Everyone loves to have a bright, beautiful, and healthy smile. “Gingival recession,” or receding gums, is the movement of your gums such that it leaves the root area of your teeth exposed and visible. Receding gums usually occur in adults over the age of 40. It poses a problem when it compromises the appearance of your smile and increases your teeth’s sensitivity to touch and temperature. To prevent receding gums, you need to maintain healthy dental hygiene and make some lifestyle choices.
Visit your dentist regularly.
Periodontal disease is a leading cause of receding gums. See your dentist every six months for cleanings and check-ups. If you haven’t had it done, ask about fluoride treatment. Having regular professional care can help prevent diseases of your mouth and gums.
Gingivitis, periodontitis, and plaque all cause inflammation in your gums, which causes gingival recession. Your dentist can help you prevent these or treat them before they get worse.
Having misaligned or crowded teeth can cause or worsen gum recession and may warrant orthodontic treatment.
Consult a periodontist.
If you have dental problems that your regular dentist can’t fix, they can likely refer you to a periodontist. Periodontists specialize in preventing and treating periodontal disease, and may be better equipped to help you with gingival recession.
Brush your teeth twice a day.
Take the time to thoroughly brush your teeth two times per day. Brush in the morning when you wake up, and before bed. Use toothpaste that contains fluoride. Use a soft-bristled or medium-bristled toothbrush; avoid hard-bristle brushes.
Consider purchasing an electric toothbrush, which may reduce plaque more than brushing with a regular toothbrush.
Be sure to brush the inside, outside, and tops (chewing surface) of your teeth. Brush your tongue, too.
Use proper tooth brushing techniques.
A big mistake people often make is brushing their teeth too hard. Brushing in a rigorous horizontal (back and forth) manner can cause trauma to your gums and can wear away the enamel, causing gum recession. Ask your dentist to show you the right way to brush your teeth.
Tilt the head of your toothbrush at a 45° angle towards your gum line. Use small circular vibratory strokes. Brush with gentle pressure. The bristles of your toothbrush can actually go 1 mm below your gum line to remove plaque that gets stuck there. Do about 20 strokes in one position before moving on to the other surfaces of your teeth.
After doing 20 strokes, do a sweeping motion towards the biting surfaces of your teeth to move the plaque out. Do a back and forth horizontal movement to clean the biting surfaces of your teeth.
Keep your toothbrush clean.
Always rinse your toothbrush after you brush your teeth and store it upright – not lying down in a drawer or on a counter. Do not keep your toothbrush in a closed container often, because this can encourage bacteria to grow. Keep each toothbrush in your household separate.
Get a new toothbrush every 3-4 months, or if the bristles get frayed.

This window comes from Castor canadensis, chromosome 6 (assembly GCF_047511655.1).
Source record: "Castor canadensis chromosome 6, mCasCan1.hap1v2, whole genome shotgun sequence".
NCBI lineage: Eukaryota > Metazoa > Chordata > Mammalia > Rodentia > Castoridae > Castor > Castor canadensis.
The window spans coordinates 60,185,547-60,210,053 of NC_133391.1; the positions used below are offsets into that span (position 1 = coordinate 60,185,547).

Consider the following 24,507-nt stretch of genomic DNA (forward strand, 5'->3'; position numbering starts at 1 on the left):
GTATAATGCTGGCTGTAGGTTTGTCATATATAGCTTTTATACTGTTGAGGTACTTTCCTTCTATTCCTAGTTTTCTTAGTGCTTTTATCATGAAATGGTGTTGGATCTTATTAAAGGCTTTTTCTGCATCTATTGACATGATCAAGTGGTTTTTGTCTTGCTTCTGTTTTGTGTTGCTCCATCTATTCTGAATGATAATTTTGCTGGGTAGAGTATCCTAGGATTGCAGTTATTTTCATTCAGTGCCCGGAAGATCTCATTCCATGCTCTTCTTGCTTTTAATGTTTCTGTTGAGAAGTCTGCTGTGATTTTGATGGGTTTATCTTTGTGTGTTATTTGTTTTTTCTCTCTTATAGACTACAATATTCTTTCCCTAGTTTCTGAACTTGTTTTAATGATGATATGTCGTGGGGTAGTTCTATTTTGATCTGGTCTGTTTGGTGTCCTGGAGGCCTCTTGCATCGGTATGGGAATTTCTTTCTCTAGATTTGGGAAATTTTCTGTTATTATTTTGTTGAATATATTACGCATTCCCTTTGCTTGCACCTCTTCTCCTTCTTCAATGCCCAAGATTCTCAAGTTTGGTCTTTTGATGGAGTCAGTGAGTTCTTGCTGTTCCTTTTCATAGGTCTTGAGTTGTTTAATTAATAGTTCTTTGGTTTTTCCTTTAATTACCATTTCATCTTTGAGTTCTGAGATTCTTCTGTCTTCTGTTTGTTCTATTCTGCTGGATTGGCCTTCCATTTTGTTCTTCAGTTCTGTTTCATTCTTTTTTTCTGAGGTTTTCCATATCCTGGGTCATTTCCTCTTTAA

Floss your teeth every day.
Flossing should go hand in hand with brushing. Flossing further removes plaque that was not reached by the bristles of your toothbrush.
For effective flossing, get an elbow-length string of floss and wrap both ends around your middle fingers. Leave an inch of floss that you can work with.
Starting from the back tooth, slide the floss very gently in between your teeth with the help of your index fingers. Do not force the thread to go down, which can cause damage to your gums.
Repeat the same procedure for all your teeth, taking care not to damage your gums. If your gums bleed when you floss, you need to be gentler.
Smoking can cause a lot of general health problems. It can also cause a lot of dental problems, one of which is receding gums. Put in the effort to stop smoking now to improve your oral health – and your breath!
While you’re trying to quit, try to use nicotine substitutes such as nicotine patches.
Stop grinding your teeth.
Grinding your teeth, or bruxism, is common – you may not even know that you do it, especially at night. This not only strains the muscles involved in chewing, but also leads to gum recession. Learn to stop grinding your teeth by trying some simple techniques:
See your dentist to get a night guard that stops you from grinding your teeth while you sleep.
Consciously try to unclench your jaw muscles during the day.
Stay away from caffeine and alcohol, especially near bedtime.
Lower your stress with meditation or a soothing bath before bed.
Do not get oral piercings.
Metal jewelry placed inside your mouth does not only cause problems with your teeth but also affects your gums. The barbel of tongue and lip piercings tends to hit the gum line repeatedly, and the trauma caused by this ultimately leads to gum recession.
If you decide to get an oral piercing, make sure that the piercing shop observes excellent sanitary conditions.
Make sure your dentures fit properly.
Gum recession can be caused by partial dentures that fit poorly. If your dentures feel loose or rub on parts of your gums, see your prosthodontist to have your dentures relined (refitted properly).